like in the family, um, as well. And I thought that was a really cool part that I didn't really think about. Cuz everybody focuses on the parents, which obviously is the main focus and that's a huge thing, but there's such a bigger ripple effect there. There's cousins, you know, all the things. And it's really cool to have that impact, not just on the parents but the whole family.
Carey Flamer-Powell: You know what, that's a really good point. Um. You know, I'll speak for my personal experience. I carried for two women and I carried a little boy. For two women, it was their first child, a first and only child. They were both in their mid thirties, early, maybe late thirties, early forties at the time. And, uh, first grandchild on both.
And so I think it was a very similar situation where perhaps their parents, with them being a lesbian couple and being older, quote unquote older, um, they never really maybe thought that they'd ever [00:05:00] have grandchildren on either side. And it was amazing to watch not only them become mothers, but um, when I was, when I gave birth, one of the, um, Parents that I carried for, her mother was there, her brother was there, her aunt was there.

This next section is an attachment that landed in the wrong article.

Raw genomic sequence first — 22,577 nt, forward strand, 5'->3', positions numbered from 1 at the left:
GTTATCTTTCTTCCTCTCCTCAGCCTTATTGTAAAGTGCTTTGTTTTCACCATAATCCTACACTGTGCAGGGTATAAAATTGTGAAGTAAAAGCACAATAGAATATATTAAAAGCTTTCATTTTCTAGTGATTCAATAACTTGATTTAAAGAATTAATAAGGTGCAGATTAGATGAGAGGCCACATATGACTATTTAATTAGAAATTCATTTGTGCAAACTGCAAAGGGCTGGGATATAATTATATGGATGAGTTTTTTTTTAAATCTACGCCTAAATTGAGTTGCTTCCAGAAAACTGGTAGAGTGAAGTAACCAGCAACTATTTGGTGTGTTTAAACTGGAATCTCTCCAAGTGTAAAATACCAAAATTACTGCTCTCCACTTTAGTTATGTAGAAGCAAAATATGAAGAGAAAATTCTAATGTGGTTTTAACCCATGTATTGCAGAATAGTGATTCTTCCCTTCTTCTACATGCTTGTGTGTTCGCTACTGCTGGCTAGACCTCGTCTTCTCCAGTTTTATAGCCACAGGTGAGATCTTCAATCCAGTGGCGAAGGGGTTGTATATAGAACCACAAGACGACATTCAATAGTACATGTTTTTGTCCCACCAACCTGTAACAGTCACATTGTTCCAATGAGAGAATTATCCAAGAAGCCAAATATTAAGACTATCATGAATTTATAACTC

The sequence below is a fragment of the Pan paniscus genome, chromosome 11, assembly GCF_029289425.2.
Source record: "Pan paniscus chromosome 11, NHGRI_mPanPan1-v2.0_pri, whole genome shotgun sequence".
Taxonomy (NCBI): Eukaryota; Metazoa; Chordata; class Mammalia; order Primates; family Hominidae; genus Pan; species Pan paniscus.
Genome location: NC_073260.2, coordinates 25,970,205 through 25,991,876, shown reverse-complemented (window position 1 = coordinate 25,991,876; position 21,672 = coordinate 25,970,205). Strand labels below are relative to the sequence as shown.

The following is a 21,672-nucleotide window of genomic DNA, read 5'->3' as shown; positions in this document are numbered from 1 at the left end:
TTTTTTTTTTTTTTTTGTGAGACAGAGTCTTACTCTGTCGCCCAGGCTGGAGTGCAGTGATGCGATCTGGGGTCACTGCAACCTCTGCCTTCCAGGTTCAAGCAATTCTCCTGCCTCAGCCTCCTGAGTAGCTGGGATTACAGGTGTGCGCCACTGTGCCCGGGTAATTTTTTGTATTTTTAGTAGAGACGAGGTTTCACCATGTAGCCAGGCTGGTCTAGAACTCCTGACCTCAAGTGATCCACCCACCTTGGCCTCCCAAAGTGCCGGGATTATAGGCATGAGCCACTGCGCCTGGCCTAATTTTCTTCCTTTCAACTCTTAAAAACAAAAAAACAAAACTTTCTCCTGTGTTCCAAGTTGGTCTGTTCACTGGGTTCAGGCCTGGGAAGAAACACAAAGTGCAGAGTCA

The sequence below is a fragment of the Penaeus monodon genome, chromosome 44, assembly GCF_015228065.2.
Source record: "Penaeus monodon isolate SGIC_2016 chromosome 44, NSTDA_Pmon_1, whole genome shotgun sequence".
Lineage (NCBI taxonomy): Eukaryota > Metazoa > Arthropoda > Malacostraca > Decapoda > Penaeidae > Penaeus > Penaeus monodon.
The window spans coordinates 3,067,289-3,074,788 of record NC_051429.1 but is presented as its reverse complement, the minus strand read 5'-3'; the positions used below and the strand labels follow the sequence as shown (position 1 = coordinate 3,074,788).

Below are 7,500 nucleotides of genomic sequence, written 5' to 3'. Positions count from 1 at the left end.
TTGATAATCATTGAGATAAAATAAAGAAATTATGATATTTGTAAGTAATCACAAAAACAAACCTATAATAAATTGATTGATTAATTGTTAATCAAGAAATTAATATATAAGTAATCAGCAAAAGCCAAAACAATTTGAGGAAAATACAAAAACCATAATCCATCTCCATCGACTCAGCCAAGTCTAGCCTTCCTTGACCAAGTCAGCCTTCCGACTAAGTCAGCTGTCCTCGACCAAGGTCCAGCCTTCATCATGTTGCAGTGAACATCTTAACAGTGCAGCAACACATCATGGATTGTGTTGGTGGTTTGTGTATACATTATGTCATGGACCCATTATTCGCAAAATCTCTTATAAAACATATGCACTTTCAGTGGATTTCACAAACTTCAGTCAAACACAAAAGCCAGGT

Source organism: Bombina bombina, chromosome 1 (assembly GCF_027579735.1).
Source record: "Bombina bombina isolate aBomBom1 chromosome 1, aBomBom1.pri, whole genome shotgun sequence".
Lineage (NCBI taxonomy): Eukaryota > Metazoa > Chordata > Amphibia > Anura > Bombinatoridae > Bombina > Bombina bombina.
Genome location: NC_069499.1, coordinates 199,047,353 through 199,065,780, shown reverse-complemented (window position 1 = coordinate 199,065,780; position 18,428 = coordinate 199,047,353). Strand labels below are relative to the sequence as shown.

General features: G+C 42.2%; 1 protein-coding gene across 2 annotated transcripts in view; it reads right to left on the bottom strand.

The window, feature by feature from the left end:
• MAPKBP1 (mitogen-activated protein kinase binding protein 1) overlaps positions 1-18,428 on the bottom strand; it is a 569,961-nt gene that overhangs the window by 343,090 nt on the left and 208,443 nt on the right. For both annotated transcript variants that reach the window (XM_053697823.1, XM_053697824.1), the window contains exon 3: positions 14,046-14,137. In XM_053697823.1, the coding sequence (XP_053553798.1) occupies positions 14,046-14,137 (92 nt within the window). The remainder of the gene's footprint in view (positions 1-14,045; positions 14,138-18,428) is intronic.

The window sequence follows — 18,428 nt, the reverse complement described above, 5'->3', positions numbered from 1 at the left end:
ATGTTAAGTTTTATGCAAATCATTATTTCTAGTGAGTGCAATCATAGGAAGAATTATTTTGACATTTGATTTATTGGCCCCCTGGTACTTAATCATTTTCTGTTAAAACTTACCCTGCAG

Um, on the other side, the other mom's cousin, she came in from outta state. Her best friend came in from outta state. So there are people all around these parents that have their hopes and dreams. Um, involved in this surrogacy as well, and it, it was amazing, um, to watch not only them become parents, but make grandparents and then great-grandparents on both sides.
Um, so you're right. It's amazing and you don't think about it, but they're, I've seen many stories, um, in my agency that I owned, uh, where surrogates. Carried four couples who, um, would do like a announcement video [00:06:00] for their family, and we, they would then record it. And it was really some of the most amazing ones that we ever got to see were they would sit down like their whole extended family, like.